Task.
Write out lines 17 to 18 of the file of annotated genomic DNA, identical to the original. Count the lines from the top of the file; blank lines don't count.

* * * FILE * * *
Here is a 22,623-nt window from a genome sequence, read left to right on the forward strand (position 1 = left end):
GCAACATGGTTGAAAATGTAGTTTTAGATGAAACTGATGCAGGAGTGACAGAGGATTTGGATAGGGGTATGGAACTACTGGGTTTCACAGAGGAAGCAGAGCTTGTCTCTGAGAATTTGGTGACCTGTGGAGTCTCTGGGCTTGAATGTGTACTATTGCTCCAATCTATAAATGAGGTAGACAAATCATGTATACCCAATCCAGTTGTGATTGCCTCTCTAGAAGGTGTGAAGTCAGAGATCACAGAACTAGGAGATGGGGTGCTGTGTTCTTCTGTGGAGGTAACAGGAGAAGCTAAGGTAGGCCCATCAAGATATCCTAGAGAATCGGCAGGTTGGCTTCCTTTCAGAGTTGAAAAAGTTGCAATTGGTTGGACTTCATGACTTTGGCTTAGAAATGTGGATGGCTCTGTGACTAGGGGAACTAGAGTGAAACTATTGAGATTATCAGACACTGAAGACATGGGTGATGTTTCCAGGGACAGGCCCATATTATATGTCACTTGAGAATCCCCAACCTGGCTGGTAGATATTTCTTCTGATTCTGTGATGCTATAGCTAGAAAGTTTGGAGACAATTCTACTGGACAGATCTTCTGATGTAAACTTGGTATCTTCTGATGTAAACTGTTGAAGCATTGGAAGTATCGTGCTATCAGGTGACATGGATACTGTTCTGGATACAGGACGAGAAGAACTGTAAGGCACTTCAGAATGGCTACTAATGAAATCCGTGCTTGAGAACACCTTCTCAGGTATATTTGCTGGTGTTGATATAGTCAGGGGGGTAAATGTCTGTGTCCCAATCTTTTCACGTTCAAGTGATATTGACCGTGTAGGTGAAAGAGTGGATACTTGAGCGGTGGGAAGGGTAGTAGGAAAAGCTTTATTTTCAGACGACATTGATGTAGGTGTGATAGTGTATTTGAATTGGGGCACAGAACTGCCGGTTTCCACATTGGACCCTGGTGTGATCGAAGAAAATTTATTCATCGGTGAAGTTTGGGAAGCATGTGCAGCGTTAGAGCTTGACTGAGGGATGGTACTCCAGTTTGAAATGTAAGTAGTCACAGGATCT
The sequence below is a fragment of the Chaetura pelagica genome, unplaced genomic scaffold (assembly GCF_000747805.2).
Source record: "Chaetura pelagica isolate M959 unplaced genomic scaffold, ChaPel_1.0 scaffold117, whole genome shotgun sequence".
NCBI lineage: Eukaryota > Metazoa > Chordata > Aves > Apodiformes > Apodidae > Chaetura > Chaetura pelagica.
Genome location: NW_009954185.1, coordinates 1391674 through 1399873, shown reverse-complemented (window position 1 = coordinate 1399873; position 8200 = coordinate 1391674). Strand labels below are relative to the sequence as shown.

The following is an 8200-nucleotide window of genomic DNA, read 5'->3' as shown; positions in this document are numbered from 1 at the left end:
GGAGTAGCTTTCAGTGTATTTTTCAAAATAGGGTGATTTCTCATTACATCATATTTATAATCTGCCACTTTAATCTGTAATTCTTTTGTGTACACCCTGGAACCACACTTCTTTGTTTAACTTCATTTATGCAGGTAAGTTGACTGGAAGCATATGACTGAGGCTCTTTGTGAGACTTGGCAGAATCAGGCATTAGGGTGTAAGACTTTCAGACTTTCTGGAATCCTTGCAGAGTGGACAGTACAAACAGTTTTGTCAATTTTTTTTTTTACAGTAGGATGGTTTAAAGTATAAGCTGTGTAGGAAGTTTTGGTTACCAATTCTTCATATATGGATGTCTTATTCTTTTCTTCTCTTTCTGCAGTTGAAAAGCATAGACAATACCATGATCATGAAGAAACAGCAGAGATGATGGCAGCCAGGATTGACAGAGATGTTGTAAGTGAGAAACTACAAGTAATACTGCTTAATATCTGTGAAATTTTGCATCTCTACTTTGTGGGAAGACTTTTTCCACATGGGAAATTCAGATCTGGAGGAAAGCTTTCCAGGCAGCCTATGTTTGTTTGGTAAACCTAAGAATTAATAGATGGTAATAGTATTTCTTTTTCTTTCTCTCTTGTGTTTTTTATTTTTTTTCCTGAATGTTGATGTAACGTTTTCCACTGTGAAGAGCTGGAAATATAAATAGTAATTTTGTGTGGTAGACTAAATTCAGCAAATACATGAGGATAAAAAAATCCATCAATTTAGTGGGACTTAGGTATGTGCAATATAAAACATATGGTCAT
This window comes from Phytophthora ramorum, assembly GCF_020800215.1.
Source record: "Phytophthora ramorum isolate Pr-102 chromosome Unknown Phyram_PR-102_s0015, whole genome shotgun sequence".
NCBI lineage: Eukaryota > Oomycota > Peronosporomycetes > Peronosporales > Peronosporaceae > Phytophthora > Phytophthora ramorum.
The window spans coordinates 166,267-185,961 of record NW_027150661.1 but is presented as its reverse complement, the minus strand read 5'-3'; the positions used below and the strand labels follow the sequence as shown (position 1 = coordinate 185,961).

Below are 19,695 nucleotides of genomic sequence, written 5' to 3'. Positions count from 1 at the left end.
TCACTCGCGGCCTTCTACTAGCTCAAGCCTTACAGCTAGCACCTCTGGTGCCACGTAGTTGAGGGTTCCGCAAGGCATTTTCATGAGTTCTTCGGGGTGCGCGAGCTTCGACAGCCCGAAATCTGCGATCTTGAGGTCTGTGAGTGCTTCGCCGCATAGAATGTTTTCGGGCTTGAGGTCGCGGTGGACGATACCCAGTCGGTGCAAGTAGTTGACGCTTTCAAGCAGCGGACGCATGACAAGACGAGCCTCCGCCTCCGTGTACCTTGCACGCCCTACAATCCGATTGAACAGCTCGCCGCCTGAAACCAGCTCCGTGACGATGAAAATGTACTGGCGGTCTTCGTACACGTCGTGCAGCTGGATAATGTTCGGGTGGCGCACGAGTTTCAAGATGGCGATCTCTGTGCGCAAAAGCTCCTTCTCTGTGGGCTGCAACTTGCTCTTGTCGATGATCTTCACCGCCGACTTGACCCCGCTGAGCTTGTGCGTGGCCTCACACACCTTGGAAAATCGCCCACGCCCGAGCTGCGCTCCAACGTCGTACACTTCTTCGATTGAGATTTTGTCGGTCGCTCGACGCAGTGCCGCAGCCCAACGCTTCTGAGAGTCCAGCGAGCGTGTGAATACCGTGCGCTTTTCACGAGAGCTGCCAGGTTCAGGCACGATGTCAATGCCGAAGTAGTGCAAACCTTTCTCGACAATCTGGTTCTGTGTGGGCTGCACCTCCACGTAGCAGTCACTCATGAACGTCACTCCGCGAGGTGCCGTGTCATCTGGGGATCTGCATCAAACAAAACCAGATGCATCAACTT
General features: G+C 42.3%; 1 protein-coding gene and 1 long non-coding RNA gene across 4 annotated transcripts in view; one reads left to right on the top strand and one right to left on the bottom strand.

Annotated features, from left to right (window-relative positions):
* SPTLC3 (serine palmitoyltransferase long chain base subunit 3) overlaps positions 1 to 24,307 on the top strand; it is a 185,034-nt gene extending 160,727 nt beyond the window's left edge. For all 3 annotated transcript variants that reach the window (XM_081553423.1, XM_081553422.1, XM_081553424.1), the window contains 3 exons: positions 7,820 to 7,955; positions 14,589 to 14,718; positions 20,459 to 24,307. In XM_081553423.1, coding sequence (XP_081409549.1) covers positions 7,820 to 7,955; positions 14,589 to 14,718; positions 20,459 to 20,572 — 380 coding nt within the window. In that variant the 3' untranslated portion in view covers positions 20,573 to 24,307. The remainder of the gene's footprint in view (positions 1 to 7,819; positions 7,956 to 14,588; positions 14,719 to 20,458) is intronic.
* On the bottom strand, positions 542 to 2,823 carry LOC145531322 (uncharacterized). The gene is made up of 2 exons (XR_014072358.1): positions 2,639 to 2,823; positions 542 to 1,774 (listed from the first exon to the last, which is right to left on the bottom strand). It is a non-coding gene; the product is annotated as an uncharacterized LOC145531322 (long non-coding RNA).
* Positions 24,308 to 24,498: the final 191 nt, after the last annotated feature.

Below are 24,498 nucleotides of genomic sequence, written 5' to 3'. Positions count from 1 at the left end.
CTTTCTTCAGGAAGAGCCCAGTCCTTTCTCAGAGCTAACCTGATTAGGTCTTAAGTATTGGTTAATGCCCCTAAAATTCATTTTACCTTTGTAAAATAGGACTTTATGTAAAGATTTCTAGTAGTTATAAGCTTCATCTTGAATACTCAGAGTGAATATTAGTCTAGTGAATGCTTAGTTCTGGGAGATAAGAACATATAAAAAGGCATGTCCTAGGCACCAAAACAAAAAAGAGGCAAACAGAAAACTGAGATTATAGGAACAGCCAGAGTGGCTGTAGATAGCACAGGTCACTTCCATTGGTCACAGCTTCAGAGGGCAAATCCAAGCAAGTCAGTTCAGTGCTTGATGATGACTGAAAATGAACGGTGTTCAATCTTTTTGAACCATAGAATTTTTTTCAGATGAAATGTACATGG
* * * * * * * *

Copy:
* SPTLC3 (serine palmitoyltransferase long chain base subunit 3) overlaps positions 1 to 24,307 on the top strand; it is a 185,034-nt gene extending 160,727 nt beyond the window's left edge. For all 3 annotated transcript variants that reach the window (XM_081553423.1, XM_081553422.1, XM_081553424.1), the window contains 3 exons: positions 7,820 to 7,955; positions 14,589 to 14,718; positions 20,459 to 24,307. In XM_081553423.1, coding sequence (XP_081409549.1) covers positions 7,820 to 7,955; positions 14,589 to 14,718; positions 20,459 to 20,572 — 380 coding nt within the window. In that variant the 3' untranslated portion in view covers positions 20,573 to 24,307. The remainder of the gene's footprint in view (positions 1 to 7,819; positions 7,956 to 14,588; positions 14,719 to 20,458) is intronic.
* On the bottom strand, positions 542 to 2,823 carry LOC145531322 (uncharacterized). The gene is made up of 2 exons (XR_014072358.1): positions 2,639 to 2,823; positions 542 to 1,774 (listed from the first exon to the last, which is right to left on the bottom strand). It is a non-coding gene; the product is annotated as an uncharacterized LOC145531322 (long non-coding RNA).